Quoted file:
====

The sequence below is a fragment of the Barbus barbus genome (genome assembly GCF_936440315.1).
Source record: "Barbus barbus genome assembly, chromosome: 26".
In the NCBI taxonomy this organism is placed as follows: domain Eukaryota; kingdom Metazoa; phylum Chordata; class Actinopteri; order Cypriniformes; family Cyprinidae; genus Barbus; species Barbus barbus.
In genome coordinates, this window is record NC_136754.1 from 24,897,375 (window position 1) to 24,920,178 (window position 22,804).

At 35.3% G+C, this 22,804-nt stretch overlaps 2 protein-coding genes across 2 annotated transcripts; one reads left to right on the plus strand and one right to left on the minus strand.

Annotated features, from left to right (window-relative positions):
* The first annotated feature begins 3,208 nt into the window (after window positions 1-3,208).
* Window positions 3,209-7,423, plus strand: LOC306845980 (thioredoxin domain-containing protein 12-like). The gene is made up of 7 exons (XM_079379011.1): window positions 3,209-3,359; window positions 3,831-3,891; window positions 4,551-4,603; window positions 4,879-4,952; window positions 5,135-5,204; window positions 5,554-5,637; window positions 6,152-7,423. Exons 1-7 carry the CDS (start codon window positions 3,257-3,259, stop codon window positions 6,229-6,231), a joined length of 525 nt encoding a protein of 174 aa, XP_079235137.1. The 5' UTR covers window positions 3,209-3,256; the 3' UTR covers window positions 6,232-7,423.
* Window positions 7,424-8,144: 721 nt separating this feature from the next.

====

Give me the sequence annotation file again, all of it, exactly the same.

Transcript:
The sequence below is a fragment of the Barbus barbus genome (genome assembly GCF_936440315.1).
Source record: "Barbus barbus genome assembly, chromosome: 26".
In the NCBI taxonomy this organism is placed as follows: domain Eukaryota; kingdom Metazoa; phylum Chordata; class Actinopteri; order Cypriniformes; family Cyprinidae; genus Barbus; species Barbus barbus.
In genome coordinates, this window is record NC_136754.1 from 24,897,375 (window position 1) to 24,920,178 (window position 22,804).

At 35.3% G+C, this 22,804-nt stretch overlaps 2 protein-coding genes across 2 annotated transcripts; one reads left to right on the plus strand and one right to left on the minus strand.

Annotated features, from left to right (window-relative positions):
* The first annotated feature begins 3,208 nt into the window (after window positions 1-3,208).
* Window positions 3,209-7,423, plus strand: LOC306845980 (thioredoxin domain-containing protein 12-like). The gene is made up of 7 exons (XM_079379011.1): window positions 3,209-3,359; window positions 3,831-3,891; window positions 4,551-4,603; window positions 4,879-4,952; window positions 5,135-5,204; window positions 5,554-5,637; window positions 6,152-7,423. Exons 1-7 carry the CDS (start codon window positions 3,257-3,259, stop codon window positions 6,229-6,231), a joined length of 525 nt encoding a protein of 174 aa, XP_079235137.1. The 5' UTR covers window positions 3,209-3,256; the 3' UTR covers window positions 6,232-7,423.
* Window positions 7,424-8,144: 721 nt separating this feature from the next.